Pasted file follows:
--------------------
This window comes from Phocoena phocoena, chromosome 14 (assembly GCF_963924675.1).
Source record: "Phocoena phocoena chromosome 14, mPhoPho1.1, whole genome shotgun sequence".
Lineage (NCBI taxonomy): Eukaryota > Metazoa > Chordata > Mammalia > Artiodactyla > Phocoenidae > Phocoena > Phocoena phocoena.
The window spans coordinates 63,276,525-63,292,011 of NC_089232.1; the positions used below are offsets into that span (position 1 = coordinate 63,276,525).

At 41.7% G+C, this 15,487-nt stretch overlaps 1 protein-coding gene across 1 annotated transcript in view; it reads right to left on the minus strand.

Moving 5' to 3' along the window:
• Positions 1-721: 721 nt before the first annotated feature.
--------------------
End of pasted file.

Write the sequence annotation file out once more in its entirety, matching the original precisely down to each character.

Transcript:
This window comes from Phocoena phocoena, chromosome 14 (assembly GCF_963924675.1).
Source record: "Phocoena phocoena chromosome 14, mPhoPho1.1, whole genome shotgun sequence".
Lineage (NCBI taxonomy): Eukaryota > Metazoa > Chordata > Mammalia > Artiodactyla > Phocoenidae > Phocoena > Phocoena phocoena.
The window spans coordinates 63,276,525-63,292,011 of NC_089232.1; the positions used below are offsets into that span (position 1 = coordinate 63,276,525).

At 41.7% G+C, this 15,487-nt stretch overlaps 1 protein-coding gene across 1 annotated transcript in view; it reads right to left on the minus strand.

Moving 5' to 3' along the window:
• Positions 1-721: 721 nt before the first annotated feature.